What Is “Super-Gonorrhoea” And Should You Be Worried?
This is everything you need to know to stay safe from the superbug.
Last year, reports of a new “superbug” emerged in the north of England, a “highly resistant” form of Gonorrhoea that was proving much more difficult to treat. It all sounded very scary but news coverage quickly died down and, as is often the way with big stories, we all forgot about super-gonorrhoea for a while.
Well, now it’s back, with reporting even more riddled with terrifying buzzwords than before, and it’s not just in the north this time. Reports now claim that the measures to contain the outbreak have had “limited success” with the infection spreading widely across England, and for the first time it has been found in men who have sex with men. With words like “outbreak”, rumours of it being “uncontainable” and the dramatic name “super-gonorrhoea” itself, it can all start to feel a bit World War Z. But what actually is super-gonorrhoea and should we all be worried about it?
What is gonorrhoea?
To understand super-gonorrhoea, let’s first take a look at its origins. Gonorrhoea is a disease caused by nasty bacteria called ‘Neisseria Gonorrhoeae’, and it spreads through unprotected vaginal, oral and anal sex.
If left untreated gonorrhoea can lead to infertility in both men and women, as well as pelvic inflammatory disease in women and it can be passed on to a child through pregnancy.
Symptoms of gonorrhoea can include a thick yellow or green discharge from the penis or vagina, pain when urinating or, in women, bleeding between periods. However, it can also be largely symptomless, with 1 in 10 heterosexual men and more than three-quarters of women and gay men showing no obvious signs of infection.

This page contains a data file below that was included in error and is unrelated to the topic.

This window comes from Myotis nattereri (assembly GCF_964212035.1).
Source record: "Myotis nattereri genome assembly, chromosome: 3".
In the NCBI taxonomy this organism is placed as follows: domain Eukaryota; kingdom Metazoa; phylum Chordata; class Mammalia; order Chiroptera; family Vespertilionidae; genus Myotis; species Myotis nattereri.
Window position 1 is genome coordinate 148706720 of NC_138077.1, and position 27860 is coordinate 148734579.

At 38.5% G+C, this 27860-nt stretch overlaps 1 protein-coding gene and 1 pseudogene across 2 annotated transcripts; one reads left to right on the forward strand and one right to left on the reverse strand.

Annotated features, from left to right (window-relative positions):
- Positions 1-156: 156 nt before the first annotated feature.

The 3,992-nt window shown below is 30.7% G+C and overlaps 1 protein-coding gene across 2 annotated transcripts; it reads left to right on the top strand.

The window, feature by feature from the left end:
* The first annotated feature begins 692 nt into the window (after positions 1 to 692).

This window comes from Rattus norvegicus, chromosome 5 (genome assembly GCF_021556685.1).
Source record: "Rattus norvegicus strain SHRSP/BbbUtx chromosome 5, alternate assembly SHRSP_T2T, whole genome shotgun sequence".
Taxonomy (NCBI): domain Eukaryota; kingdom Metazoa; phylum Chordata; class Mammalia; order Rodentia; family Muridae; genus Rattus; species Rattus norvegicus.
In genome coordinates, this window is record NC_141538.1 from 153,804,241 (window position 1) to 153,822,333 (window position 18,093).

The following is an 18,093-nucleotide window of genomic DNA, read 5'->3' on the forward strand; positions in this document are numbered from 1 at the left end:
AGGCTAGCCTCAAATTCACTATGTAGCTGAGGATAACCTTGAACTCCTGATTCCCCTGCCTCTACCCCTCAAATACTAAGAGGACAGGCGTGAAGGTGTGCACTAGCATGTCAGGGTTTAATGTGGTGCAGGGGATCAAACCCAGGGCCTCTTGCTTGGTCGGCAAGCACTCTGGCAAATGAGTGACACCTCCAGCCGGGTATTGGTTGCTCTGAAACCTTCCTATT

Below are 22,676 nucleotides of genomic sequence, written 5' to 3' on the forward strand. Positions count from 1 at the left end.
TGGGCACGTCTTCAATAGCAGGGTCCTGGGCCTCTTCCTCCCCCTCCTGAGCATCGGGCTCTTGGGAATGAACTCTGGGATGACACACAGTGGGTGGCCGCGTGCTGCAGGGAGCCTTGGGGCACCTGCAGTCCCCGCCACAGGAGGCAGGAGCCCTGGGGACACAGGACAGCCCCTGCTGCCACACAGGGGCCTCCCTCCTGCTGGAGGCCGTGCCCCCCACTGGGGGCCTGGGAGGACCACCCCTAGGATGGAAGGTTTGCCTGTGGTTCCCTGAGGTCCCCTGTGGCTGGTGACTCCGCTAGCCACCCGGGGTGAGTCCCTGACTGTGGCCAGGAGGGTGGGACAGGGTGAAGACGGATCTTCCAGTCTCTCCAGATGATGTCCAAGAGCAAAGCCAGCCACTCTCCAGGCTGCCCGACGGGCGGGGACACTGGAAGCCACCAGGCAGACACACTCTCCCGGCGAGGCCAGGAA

What’s different about super-gonorrhoea?
Super-gonorrhoea isn’t exactly a whole new disease, rather an evolved form of gonorrhoea.
Gonorrhoea is already tricky to cure due to its high resistance to antibiotics, so currently it’s treated using a combination of two drugs - azithromycin and ceftriaxone. Many cases are now showing resistance to azithromycin though, which makes it even harder and if it begins to build up a resistance to ceftriaxone too, doctors will be left with very few options for treatment.
Should I be worried?
Yes and no. So far only 34 cases have been confirmed in laboratory testing but since the disease is often largely symptomless, there could be a lot more which remain undiagnosed. The disease has also spread to men who have sex with men; something doctors had initially hoped could be avoided.
Also, in a concentrated campaign attempting to track down the sexual partners of those with the superbug, out of 22 partners successfully followed up with, 94% had the virus.
Basically, if it’s allowed to spread further this could be a huge concern and with recent funding cuts to sexual health services, one that could be difficult to develop further treatment for.
What can I do?
Thankfully, it’s not difficult to protect yourself from super-gonorrhoea; in the UK access to preventative measures is pretty good. Use of male or female condoms (or both) during all vaginal sex as well as male condoms during anal sex is essential.
Experts also warn that cases of infection in the throat due to unprotected oral sex, though less common, are extremely important. Antibiotics get to the throat in lower doses than to the genitals and the bacteria that cause gonorrhoea are more likely to be exposed to other bacteria which may help them build up a resistance to antibiotics in the throat. It’s therefore important to use a condom or a dental dam during oral sex.
It’s worth noting also that while gonorrhoea doesn’t survive well outside of the body, it can be transmitted through the sharing of sex-toys so they should always be washed and covered with a new condom if shared.
Regular testing is also essential to ensure that if you are infected, it’s caught early and not spread to others.
So what does this all tell us? Ultimately, it reinforces the importance of safe sex and regular testing. This is something that should be routine anyway but with the risk of untreatable infection, is more important than ever.
For more information on safe sex, head over to the MTV Staying Alive blog.